The journey that Houshamadyan began with Palu continues with Marash.
We will present, under this general heading, the district (sandjak) of Marash during the Ottoman era. The chief centre for the Armenians of the district was the town of Marash itself (today known as Kahramanmaraş), where the greatest number of the district’s Armenians lived. The subjects presented will also encompass the other Armenian-populated towns and villages. The exception to this will be Zeytun (today Süleymanlı) that also forms part of the Marash sandjak, but is noted for the wealth of primary sources about it. This is sufficient reason for us to pay it special attention and present it under a separate title.
For Houshamadyan’s editorial board this series on Marash is the beginning of a new experience. Clearly the articles found and to appear in the future have not been written by members of the editorial board, but by Houshamadyan’s collaborators. In the case of Marash, the articles have been written by Varty Keshishian, working with whom was a piece of great good fortune. Other articles are being prepared by other collaborators. Houshamadyan’s method of working is for each article to be examined by a group of referees comprised of at least three people and, only after receiving a favourable critique from them, is an article posted on the website. In this way we retain the scientific depth of our plans, which for us has the greatest significance. We hope that by this method of working we will continue to enrich the pages of our website with articles written not only by our editorial staff but also with those by our collaborators.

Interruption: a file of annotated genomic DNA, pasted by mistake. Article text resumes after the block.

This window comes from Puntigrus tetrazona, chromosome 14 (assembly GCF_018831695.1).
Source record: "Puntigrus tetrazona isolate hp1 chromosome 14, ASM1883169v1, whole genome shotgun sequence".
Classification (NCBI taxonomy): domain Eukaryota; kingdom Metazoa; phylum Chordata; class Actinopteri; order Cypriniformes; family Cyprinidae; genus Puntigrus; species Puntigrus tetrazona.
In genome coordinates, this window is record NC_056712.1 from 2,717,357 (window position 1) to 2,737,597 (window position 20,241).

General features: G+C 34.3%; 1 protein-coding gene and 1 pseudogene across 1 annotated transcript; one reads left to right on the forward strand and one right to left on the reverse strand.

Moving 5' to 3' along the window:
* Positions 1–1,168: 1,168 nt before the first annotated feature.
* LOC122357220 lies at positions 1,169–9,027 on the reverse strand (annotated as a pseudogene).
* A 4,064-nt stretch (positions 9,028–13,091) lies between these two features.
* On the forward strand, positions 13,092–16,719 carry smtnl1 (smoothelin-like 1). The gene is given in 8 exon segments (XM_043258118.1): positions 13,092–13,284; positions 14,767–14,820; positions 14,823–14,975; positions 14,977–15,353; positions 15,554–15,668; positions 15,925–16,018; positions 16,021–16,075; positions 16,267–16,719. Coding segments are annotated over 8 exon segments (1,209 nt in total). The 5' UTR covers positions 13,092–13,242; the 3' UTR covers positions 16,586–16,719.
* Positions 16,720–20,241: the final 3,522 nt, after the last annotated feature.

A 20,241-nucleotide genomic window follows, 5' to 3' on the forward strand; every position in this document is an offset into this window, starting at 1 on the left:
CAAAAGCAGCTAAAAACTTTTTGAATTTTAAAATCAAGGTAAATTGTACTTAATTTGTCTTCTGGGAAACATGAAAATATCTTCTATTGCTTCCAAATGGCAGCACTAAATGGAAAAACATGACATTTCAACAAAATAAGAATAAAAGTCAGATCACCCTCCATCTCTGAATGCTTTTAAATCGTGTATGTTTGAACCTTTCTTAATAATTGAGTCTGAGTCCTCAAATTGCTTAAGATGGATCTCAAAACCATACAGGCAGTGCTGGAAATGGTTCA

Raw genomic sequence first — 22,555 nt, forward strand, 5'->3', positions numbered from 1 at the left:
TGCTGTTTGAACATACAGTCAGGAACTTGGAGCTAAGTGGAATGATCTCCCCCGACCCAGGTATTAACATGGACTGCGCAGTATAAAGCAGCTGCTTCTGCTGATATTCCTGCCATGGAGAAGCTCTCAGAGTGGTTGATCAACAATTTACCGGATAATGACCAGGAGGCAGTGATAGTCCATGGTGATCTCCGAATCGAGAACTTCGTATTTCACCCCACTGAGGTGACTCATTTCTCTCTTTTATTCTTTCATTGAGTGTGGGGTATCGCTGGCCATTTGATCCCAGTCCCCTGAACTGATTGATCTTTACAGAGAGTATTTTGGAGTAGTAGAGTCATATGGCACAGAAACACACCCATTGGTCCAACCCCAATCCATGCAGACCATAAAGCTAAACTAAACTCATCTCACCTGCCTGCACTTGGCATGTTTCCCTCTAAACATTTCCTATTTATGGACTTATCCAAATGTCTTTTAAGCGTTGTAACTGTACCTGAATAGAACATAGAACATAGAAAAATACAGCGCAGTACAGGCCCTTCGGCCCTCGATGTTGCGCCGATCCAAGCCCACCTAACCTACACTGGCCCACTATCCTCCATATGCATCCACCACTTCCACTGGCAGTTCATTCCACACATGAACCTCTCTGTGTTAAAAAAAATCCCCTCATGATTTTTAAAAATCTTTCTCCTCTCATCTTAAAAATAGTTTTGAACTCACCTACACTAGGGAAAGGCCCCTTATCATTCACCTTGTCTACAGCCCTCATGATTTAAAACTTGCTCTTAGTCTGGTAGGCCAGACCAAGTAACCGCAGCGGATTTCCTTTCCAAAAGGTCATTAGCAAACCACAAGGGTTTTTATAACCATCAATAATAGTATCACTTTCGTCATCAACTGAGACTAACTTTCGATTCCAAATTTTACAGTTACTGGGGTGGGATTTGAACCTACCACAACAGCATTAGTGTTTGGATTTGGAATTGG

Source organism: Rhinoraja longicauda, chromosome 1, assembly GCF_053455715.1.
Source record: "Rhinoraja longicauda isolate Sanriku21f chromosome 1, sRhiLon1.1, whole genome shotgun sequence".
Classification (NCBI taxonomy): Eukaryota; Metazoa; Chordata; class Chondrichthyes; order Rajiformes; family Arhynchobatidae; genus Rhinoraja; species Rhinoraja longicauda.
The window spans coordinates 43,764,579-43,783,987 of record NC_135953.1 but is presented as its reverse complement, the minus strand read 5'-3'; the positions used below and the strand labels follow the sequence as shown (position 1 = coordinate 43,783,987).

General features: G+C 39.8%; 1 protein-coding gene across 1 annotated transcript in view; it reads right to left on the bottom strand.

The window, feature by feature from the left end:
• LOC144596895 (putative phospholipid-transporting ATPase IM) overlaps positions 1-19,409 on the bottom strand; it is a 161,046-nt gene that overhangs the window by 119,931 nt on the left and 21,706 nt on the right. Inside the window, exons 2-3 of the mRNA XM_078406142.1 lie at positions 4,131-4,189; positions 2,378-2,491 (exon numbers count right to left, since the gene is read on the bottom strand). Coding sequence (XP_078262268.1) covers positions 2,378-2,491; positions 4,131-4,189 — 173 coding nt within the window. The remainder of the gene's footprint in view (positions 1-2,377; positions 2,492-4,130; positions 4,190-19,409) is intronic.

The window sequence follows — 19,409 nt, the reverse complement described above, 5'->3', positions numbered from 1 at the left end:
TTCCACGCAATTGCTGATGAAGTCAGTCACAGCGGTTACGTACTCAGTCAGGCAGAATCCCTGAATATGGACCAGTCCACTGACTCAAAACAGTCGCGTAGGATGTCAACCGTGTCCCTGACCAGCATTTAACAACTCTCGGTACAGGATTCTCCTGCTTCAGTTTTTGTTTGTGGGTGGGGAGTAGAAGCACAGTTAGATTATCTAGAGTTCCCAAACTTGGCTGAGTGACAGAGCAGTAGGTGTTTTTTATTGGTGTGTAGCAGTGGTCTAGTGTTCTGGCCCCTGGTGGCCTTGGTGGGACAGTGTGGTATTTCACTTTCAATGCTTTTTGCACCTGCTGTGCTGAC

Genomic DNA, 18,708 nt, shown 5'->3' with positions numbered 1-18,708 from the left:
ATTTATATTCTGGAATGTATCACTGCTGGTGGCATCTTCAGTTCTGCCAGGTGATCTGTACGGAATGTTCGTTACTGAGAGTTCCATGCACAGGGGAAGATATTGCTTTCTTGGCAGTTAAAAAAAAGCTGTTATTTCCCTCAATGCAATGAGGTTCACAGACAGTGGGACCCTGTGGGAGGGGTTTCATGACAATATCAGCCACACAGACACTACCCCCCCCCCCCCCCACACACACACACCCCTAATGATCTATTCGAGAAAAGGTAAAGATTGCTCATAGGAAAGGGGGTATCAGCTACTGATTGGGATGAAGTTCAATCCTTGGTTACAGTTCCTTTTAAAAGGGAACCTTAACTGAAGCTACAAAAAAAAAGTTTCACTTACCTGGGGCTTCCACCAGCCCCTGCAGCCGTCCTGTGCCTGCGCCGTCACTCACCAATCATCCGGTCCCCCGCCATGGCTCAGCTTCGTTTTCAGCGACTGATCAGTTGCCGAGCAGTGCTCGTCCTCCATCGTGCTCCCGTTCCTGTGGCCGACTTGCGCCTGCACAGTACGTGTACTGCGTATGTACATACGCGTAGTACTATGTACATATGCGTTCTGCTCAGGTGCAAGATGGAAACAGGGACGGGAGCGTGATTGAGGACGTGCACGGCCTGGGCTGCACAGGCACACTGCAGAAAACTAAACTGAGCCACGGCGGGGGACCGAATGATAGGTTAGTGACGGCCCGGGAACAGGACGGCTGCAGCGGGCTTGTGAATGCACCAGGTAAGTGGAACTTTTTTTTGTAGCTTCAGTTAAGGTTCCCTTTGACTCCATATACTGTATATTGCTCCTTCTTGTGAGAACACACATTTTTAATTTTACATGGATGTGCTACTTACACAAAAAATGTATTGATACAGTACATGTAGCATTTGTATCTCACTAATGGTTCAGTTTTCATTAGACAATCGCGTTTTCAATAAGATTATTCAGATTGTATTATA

The Marash work area on the website – just like that of Palu – was the place where new acquaintances and new meetings were made. Such encounters make us truly enthusiastic. The impression is created that we are gradually putting down roots among the visitors to our website, engendering confidence in us through our work. The result will be that they will send us precious relics – old photographs, sound recordings of songs and so on - connected with the Marash’s Armenian legacy. On this occasion we should like to thank Garo Derounian, who has kindly sent us the addresses of people owning old photographs of Marash in their family archives. We should also like to express our thanks to Joyce Chorbajian, Bedros Dikiciyan, Nora Lessersohn, Mihran Minassian, Michel Paboudjian and Krikor Geokdjian who, with their input, helped to enrich the pages of the website concerned with Marash.
Houshamadyan’s doors are wide open for new encounters...